Now, your oven probably has two separate heating elements. If you have a multimeter, you can use it to test the elements for continuity and determine if one or both are failing and, thus, which one you need to replace.

A diagram of where a convection oven's range broil element is located
Convection ovens have two heating elements, the broil on top and baking element at the bottom.

Other heating components in your oven could potentially cause problems that you’ll need to check if your heating elements turn out fine. Other elements include the selector switch (designed to change the oven’s functions), thermostat, fan, and internal lamp.

The switches in the oven will appear burnt or broken if they are defective. It’s best to obtain a wiring diagram drawing of your oven to locate the switches.

That said, more often than not, it’ll be your heating element. When there’s a short circuit at any point during your oven’s lifespan, some of the wires in the heating element can pop off and start making contact with the appliance’s metal frame, causing tripped breakers.

The good news is that repairing a faulty heating element is cheap and quick!

#3: Short-Circuiting

A circuit can short when the insulated section of the wire comes into physical contact with another wire, causing a surge in amps within the circuit, thus tripping your breaker. From what I’ve seen, short circuits can often occur if the household electrical wiring has deteriorated over the years, resulting in frays or cracks.

Electric connection sparking
Short circuits can occur when insulation on wires melts and exposes bare wires.

Fixing An Oven Plug or Wiring Issue

Ideally, a technician should perform the test as well. They will use a tool to measure the current when the appliance is turned off. A normal reading is zero, but if it shows more than 0.3A, then there is a good chance there is damage to the wiring somewhere. Once the appliance has been unplugged, the power plug will also be examined for any signs of damage or soot buildup.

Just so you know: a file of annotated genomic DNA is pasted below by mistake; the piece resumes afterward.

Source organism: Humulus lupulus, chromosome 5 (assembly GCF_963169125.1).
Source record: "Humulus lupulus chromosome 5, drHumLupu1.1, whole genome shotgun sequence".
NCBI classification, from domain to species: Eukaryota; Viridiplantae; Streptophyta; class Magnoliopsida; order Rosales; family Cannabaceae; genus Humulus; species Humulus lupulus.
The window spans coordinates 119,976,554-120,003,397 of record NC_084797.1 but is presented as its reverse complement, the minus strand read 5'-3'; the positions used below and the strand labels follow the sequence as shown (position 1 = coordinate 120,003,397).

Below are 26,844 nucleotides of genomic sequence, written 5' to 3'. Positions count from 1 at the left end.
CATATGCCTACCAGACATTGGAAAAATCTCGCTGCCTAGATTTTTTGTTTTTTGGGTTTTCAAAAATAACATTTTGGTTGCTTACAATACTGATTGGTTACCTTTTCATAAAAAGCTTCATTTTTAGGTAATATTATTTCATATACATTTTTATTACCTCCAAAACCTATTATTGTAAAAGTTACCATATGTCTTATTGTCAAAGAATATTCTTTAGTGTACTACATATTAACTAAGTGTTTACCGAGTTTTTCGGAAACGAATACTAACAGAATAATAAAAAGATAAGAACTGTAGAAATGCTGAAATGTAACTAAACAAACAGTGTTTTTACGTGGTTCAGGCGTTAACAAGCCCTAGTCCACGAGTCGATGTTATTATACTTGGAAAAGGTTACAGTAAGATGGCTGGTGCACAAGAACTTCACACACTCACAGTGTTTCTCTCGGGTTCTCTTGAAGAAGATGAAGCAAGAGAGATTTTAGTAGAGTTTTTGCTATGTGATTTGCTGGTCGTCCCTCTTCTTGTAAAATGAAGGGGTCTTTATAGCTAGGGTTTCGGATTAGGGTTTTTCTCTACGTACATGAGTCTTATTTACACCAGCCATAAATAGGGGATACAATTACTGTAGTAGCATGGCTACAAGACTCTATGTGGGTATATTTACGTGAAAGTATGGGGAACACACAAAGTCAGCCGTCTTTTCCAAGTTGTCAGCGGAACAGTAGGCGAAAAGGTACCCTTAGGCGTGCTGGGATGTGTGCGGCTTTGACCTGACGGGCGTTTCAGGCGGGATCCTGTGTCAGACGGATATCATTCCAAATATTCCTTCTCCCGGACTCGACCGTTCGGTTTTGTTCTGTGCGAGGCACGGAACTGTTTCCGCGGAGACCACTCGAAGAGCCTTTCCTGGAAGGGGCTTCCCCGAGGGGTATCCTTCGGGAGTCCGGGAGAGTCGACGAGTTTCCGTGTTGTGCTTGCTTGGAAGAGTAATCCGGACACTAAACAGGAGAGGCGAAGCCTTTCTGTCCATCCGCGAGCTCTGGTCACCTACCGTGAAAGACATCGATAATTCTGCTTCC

#4: Ground Fault

A ground fault will occur when the hot wire of the circuit breaker comes into physical contact with a metal component of some kind or another wire.

What’s Causing Your Oven to Trip the Circuit Breaker?

If a circuit breaker in your home is tripping, your oven may definitely be causing it. If the oven exceeds the electrical power the circuit is designed to handle, the breaker will trip.

Increased power consumption can be due to a malfunction in the oven or because the oven you’re using has a higher power consumption rate than the circuit is designed to produce. Whatever the case, we’ll find out through some diagnostic testing.

No More Tripped Breakers While Baking

These are the three most common issues that cause problems with ovens and circuit breakers tripping. Ultimately, trial and error is the best way to determine the source of the issue you’re experiencing. Still, hopefully, the above information helped you get to the root of your oven issue.

Ideally, though, a dedicated circuit for larger appliances, such as your oven, is best to avoid issues with your circuit breaker tripping unexpectedly. A professional can help you with the task if you’re not handy with electrical systems.

I hope you found valuable information in this guide. Please check out some of our other guides below and consider subscribing to our newsletter.

Have a great day!


I've been helping homeowners with appliance repair since 2016. Starting out as an enthusiastic amateur, I've since worked with many Appliance, HVAC, and DIY experts over the last 7+ years. My mission is to help fix your appliances and prevent future issues - saving you stress, time, and money. Visit my author page to learn more! Read more